How Hospital Policies can Help to Prevent Premature Births
Every year in the United States, 1 in 8 babies is born prematurely.
There are many things that women can do (often in conjunction with their care providers) to help prevent preterm birth.
Among other prevention measures, they can quit smoking; they can get screened for infections thought to contribute to preterm labor, including but not limited to bacterial vaginosis, chlamydia, and gonorrhea; they can seek regular prenatal care; and they can even ask their care providers about increasing their intake of Vitamin D, a practice that one recent study has shown to lower the rate of preterm birth.
There are also many things that a society can do to prevent preterm birth.
Universal health care coverage–and, at the very least, universal maternity care coverage–would ensure that every woman has access to regular prenatal care. Working to understand the effects that racism has on premature birth and infant morality also seems to be enormously important. Prematurity awareness campaigns certainly help too.
But there might even be a way for hospitals–not just hospital staff themselves, but hospital policies–to work to prevent premature births.
Simply by placing limits on the number of elective inductions and cesarean sections before 39 weeks gestation, a hospital and its affiliated care providers can decrease the incidence of “late-preterm births.”
According to the March of Dimes:
More than 70 percent of premature babies are born between 34 and 36 weeks gestation. These are called late-preterm births. Late-preterm babies account for most of the increase in the premature birth rate in this country. A 2008 study found that cesarean sections (c-sections) account for nearly all of the increase in U.S. singleton premature births, and this group had the largest increase in c-section deliveries.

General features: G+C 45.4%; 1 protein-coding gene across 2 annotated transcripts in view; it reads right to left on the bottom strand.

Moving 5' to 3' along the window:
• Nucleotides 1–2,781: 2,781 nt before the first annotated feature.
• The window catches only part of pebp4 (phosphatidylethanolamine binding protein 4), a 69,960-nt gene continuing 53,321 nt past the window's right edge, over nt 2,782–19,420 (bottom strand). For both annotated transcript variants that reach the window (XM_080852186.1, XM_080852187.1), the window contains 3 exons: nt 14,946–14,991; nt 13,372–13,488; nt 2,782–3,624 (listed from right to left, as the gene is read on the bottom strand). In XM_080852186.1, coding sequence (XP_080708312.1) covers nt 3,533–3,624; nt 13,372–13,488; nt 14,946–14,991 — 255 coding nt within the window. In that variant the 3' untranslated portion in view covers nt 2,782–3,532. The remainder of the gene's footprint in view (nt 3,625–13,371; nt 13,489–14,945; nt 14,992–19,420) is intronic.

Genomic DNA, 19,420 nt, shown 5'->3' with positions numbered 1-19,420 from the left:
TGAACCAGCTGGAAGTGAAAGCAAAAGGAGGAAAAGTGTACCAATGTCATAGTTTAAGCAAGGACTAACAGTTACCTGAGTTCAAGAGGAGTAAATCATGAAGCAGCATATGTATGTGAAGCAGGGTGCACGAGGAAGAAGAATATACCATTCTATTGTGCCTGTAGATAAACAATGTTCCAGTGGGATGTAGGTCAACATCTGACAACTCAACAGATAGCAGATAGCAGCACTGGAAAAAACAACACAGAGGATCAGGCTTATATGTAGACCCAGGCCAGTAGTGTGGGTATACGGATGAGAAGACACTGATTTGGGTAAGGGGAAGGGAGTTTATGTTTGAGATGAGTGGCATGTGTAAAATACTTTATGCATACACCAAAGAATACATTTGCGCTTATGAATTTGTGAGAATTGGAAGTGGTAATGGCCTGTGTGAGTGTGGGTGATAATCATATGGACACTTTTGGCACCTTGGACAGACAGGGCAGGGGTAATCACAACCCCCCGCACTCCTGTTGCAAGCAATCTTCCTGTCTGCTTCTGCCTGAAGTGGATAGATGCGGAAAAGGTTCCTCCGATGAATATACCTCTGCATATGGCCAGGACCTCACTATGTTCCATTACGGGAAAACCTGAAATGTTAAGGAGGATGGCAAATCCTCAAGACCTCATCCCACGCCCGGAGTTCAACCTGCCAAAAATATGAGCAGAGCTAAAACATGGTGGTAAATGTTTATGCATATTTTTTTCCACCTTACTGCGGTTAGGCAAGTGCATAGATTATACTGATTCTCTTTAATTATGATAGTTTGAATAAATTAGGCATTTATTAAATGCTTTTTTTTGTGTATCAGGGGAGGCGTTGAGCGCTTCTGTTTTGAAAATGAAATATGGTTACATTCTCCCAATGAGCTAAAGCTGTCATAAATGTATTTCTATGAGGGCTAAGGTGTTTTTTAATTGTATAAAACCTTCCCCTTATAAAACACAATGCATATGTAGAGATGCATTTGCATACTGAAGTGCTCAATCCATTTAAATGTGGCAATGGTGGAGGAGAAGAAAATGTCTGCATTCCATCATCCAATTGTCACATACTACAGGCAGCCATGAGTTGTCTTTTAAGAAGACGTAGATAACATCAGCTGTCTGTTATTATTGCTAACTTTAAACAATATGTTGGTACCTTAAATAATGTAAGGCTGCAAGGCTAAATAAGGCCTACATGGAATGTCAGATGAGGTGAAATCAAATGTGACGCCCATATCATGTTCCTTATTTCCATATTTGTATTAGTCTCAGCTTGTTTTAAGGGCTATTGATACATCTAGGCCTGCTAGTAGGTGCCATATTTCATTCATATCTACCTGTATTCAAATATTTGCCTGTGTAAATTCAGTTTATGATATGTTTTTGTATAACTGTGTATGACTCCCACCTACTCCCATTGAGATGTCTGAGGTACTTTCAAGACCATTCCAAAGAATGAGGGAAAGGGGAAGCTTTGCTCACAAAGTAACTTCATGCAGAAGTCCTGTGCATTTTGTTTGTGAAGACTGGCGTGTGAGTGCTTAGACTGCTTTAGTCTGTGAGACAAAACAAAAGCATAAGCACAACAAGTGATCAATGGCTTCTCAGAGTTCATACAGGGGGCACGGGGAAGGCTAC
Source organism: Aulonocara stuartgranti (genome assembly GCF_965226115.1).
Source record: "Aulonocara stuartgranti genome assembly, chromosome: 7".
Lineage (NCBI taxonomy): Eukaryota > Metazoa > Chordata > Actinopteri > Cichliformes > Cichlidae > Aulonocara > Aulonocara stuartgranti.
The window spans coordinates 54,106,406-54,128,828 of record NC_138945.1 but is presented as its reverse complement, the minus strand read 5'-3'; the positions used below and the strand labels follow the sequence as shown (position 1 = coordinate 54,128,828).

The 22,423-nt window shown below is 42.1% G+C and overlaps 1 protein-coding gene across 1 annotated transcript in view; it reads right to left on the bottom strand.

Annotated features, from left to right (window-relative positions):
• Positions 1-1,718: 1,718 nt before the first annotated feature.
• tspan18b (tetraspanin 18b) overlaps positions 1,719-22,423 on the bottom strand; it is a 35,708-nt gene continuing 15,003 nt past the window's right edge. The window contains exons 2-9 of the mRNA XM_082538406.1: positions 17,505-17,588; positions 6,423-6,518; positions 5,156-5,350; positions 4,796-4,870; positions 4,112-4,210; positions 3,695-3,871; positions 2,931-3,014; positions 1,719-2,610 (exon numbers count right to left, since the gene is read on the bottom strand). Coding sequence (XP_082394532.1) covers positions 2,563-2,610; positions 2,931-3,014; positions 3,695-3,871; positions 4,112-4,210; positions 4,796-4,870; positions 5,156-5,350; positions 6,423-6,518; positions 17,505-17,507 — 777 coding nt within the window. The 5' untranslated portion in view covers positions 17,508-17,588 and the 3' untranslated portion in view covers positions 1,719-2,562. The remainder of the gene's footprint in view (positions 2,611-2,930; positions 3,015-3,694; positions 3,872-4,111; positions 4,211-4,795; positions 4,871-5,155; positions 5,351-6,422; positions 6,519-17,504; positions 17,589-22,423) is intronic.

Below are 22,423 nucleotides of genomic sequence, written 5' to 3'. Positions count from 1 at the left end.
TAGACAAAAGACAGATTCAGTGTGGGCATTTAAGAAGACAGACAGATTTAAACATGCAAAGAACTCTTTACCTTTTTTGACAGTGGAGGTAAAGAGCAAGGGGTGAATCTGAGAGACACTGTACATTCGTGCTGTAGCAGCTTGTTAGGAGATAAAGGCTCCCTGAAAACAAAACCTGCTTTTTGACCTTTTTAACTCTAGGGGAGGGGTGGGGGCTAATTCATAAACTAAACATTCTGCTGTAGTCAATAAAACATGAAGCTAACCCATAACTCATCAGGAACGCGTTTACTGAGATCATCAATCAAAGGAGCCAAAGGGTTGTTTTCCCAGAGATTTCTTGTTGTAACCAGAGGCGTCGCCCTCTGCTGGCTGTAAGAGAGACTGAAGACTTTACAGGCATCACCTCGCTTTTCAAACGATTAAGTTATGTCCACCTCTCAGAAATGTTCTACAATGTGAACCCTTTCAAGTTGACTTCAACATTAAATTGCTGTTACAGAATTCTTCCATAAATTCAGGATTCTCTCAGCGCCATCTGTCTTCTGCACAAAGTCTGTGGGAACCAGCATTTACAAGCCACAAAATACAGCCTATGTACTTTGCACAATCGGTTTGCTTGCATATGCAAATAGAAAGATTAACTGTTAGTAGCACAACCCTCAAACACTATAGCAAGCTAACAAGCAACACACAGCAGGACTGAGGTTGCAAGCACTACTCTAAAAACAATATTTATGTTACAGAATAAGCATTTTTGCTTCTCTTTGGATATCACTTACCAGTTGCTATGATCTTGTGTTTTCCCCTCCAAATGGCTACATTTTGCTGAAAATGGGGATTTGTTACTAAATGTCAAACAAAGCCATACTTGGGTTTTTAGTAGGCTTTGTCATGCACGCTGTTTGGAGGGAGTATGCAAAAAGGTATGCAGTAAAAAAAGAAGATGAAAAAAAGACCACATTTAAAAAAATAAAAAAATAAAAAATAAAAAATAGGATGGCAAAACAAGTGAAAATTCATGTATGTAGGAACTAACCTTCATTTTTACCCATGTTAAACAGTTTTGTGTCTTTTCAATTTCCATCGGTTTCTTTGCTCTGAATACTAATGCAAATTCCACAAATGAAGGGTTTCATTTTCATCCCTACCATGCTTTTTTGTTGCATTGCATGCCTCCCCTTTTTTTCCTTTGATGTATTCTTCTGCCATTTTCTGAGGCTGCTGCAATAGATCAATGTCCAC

What’s more, although late-preterm infants typically have lower morbidity and mortality rates than infants born at earlier gestational ages, this does not mean that they aren’t at a higher health risk than full term infants. As the March of Dimes site also explains, a 2007 study found that late-preterm infants are:
- 6 times more likely than full-term infants to die in the first week of life (2.8 per 1,000 vs. 0.5 per 1,000)
- 3 times more likely to die in the first year of life (7.9 per 1,000 vs. 2.4 per 1,000)
When compared with full-term infants, they are also at a heightened risk for health problems such as breathing difficulty, jaundice, and perhaps even future behavioral and learning disabilities.
So what does limiting early elective inductions and cesarean sections have to do with decreasing incidence of late prematurity?
First, due dates are not always perfectly accurate. In fact, they can be off by as many as two or three weeks, especially if they were calculated using an ultrasound measurement after the first trimester. Thus, if a woman and/or her care provider has chosen a non-medically necessary induction or cesarean section at 37 or 38 weeks, they might actually be causing the baby to be born at 35 or 36 weeks. (This known as iatrogenic, or “doctor-caused,” prematurity.)
In addition, a study published just this month found that obstetrical interventions (such as induction and cesarean section) are related to a recent increase in preterm birth. According to the authors:
From 1991 to 2006, the percentage of singleton preterm births increased 13%. The cesarean delivery rate for singleton preterm births increased 47%, and the rate of induced labor doubled. In 2006, 51% of singleton preterm births were spontaneous vaginal deliveries, compared with 69% in 1991. After adjustment for demographic and medical risks, the mother of a preterm infant was 88% (95% confidence interval [CI] = 1.87, 1.90) more likely to have an obstetrical intervention in 2006 than in 1991. Using new birth certificate data from 19 states, we estimated that 42% of singleton preterm infants were delivered via induction or cesarean birth without spontaneous onset of labor.
Thus, if a hospital were to limit the number of unindicated inductions and cesarean sections before 39 weeks, it seems that it could effectively (and perhaps dramatically) decrease the incidence of late-preterm births and it associated complications.
In fact, heeding recommendations from the March of Dimes and the American College of Obstetric and Gynecology, hospitals across the country have already taken steps to limit early elective inductions and cesarean sections.
For the sake of every parent and child who has dealt (and is dealing) with premature birth in the United States, this seems like a huge step in the right direction.
Resources on Infant Prematurity:
Dr. Jen Gunter’s The Preemie Primer